On November 14, Hasbro stopped toying with the idea of purchasing DreamWorks Animation, swiftly ending a deal that would have combined the toy giant with the animation studio.
U.S. Bank, a division of U.S. Bancorp, is being sued in an Ohio federal court for failing to comply with the Federal Housing Administration (“FHA”) requirement that banks engage with borrowers in default. Advocates for Basic Legal Equity (“ABLE”), a legal aid group, filed the first-of-its-kind suit on behalf of the United States government.
Less than two weeks after the voters of Maui County, Hawaii approved a moratorium on the cultivation of genetically engineered crops, Monsanto and Mycogen Seeds (a subsidiary of Dow Chemical) have filed suit in federal court to block the law. If upheld, the local referendum may substantially limit the development of genetically modified organisms (GMOs) in Maui County, which could have a tremendous impact on how biotech companies conduct research.
On Thursday, November 27th, the European Parliament approved a resolution promoting a Google breakup. The resolution was approved with 384 in favor and 174 opposed, and is a recommendation to the European Commission, which has ultimate authority over the matter. Although the resolution does not specifically mention Google, it is clearly the target following a 2010 probe into Google’s search dominance.
A raging dispute has finally been settled in the Dow Chemical boardroom following criticism from its shareholders.
Valeant’s aggressive and longstanding pursuit of Allergan, Inc. has finally been resolved with an unlikely twist: a deal between Allergan and Actavis. As of November 16, Allergan has agreed to be acquired by Actavis for $66 billion, representing a valuation of about $219.00 per share in cash and stock. This deal leaves Valeant and William Ackman, who joined forces to acquire Allergan, with a victory that defies conventional wisdom; the stock acquired in their bid to control Allergan’s board is now worth $2.6 billion, with 15% to go to Valeant and the remaining $2.2 billion to be collected by Ackman’s hedge fund.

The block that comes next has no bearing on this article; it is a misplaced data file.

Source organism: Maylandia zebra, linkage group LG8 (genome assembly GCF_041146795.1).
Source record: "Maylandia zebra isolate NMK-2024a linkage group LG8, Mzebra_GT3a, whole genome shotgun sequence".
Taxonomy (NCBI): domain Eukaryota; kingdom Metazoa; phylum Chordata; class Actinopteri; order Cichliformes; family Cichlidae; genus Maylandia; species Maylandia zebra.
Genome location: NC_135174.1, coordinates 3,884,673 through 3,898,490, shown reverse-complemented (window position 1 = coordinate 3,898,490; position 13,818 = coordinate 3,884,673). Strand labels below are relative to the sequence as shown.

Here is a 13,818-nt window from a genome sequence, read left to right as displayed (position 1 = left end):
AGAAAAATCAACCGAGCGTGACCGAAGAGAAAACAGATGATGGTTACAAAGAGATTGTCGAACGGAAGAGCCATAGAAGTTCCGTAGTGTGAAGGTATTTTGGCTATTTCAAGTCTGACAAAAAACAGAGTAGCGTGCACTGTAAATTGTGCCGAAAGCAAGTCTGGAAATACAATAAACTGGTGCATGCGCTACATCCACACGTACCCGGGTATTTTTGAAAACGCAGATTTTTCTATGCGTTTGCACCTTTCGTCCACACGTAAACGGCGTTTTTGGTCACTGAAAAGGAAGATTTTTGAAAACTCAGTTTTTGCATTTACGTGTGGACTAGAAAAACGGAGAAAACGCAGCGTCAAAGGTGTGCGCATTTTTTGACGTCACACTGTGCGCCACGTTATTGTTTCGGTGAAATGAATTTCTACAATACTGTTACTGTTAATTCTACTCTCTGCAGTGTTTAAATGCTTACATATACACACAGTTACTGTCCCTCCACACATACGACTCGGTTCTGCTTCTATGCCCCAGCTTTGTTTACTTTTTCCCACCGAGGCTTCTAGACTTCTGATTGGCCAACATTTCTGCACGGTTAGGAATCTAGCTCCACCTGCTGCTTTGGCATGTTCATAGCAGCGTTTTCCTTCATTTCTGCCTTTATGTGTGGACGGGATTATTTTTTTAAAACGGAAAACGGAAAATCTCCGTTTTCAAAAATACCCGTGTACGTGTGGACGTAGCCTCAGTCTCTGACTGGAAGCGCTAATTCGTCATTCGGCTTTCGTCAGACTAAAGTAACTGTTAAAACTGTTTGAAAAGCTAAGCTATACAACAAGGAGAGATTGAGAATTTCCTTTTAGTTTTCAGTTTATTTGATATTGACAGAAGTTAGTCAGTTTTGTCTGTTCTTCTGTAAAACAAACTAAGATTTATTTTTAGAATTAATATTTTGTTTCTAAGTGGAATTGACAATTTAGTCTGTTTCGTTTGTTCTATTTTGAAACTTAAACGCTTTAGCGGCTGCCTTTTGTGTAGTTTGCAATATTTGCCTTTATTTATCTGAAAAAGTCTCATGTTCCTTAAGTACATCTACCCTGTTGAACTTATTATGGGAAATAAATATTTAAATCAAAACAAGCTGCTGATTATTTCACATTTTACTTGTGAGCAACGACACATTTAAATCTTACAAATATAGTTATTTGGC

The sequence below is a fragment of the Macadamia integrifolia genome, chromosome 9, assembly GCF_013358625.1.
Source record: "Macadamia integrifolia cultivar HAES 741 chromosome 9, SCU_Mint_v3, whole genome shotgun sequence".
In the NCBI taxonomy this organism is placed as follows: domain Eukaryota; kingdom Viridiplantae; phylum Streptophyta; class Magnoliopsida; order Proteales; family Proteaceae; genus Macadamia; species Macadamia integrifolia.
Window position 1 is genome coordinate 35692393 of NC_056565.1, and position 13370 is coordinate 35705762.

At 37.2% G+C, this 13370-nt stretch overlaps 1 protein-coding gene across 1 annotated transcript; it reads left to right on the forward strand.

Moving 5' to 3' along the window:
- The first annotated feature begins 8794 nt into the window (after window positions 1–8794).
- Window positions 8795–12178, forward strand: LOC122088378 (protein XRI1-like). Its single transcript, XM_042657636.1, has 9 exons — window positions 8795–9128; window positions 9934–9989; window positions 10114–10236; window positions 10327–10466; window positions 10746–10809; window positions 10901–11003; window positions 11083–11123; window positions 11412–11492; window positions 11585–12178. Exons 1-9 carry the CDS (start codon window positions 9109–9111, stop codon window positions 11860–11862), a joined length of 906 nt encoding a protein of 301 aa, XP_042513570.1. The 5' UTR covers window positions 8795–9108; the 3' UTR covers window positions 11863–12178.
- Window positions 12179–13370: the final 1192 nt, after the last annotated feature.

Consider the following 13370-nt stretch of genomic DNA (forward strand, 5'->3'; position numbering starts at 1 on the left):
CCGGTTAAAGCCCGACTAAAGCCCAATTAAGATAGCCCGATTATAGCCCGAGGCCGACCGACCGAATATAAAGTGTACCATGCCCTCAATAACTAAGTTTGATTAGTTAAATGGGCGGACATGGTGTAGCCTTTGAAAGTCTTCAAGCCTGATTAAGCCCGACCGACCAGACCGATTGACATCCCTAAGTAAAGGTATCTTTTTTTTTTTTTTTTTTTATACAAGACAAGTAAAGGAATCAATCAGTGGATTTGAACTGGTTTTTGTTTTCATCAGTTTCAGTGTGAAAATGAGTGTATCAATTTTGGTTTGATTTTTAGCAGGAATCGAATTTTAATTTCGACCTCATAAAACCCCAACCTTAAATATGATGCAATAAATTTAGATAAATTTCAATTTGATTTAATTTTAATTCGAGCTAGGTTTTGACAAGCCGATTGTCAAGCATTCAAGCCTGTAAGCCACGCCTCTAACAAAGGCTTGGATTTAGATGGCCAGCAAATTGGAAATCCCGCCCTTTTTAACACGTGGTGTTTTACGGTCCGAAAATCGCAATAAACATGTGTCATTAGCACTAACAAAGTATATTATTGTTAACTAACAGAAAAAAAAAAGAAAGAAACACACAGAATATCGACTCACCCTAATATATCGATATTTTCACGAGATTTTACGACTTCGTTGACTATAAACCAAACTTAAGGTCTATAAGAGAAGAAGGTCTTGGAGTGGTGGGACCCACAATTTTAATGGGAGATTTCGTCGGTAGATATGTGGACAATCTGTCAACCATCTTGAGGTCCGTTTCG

On November 18, the U.S. District Court for the Southern District of California upheld a jury verdict awarding Rosario Juarez, a former San Diego AutoZone store manager, almost $873,000 in compensatory damages and a record $185 million in punitive damages due to pregnancy-related harassment, discrimination, and retaliation.
A strong stock market, low borrowing costs, and increased confidence in the global economy have created conditions ripe for the current boom in mergers & acquisitions (M&A). M&A deals targeting American companies have topped $1.5 trillion this year, while total global deals have reached the $3 billion mark for just the fifth time. These numbers are both up over 50% from a year ago and are the highest seen in the last seven years. This is strong evidence that the M&A market has completed its resurgence and has finally recovered from the malaise of the global financial crisis.
The release of a Cyprus government report this past week reveals the enduring difficulties faced by central banks of small European nations, in their efforts to stabilize fragile economies while promoting the monetary interests of the wider Eurozone.
Employers generally hire the best person for a job at the lowest possible cost while still ensuring a remuneration package large enough to prevent voluntary lateral transfers and hostile talent acquisition. This is especially true for a company’s chief executive officer (“CEO”), who serves a dual role of maximizing profits for the company and responding to shareholders’ demands. However, the exponential growth in CEO compensation raises concerns over regulating individual corporate governance and promoting collective social policy goals.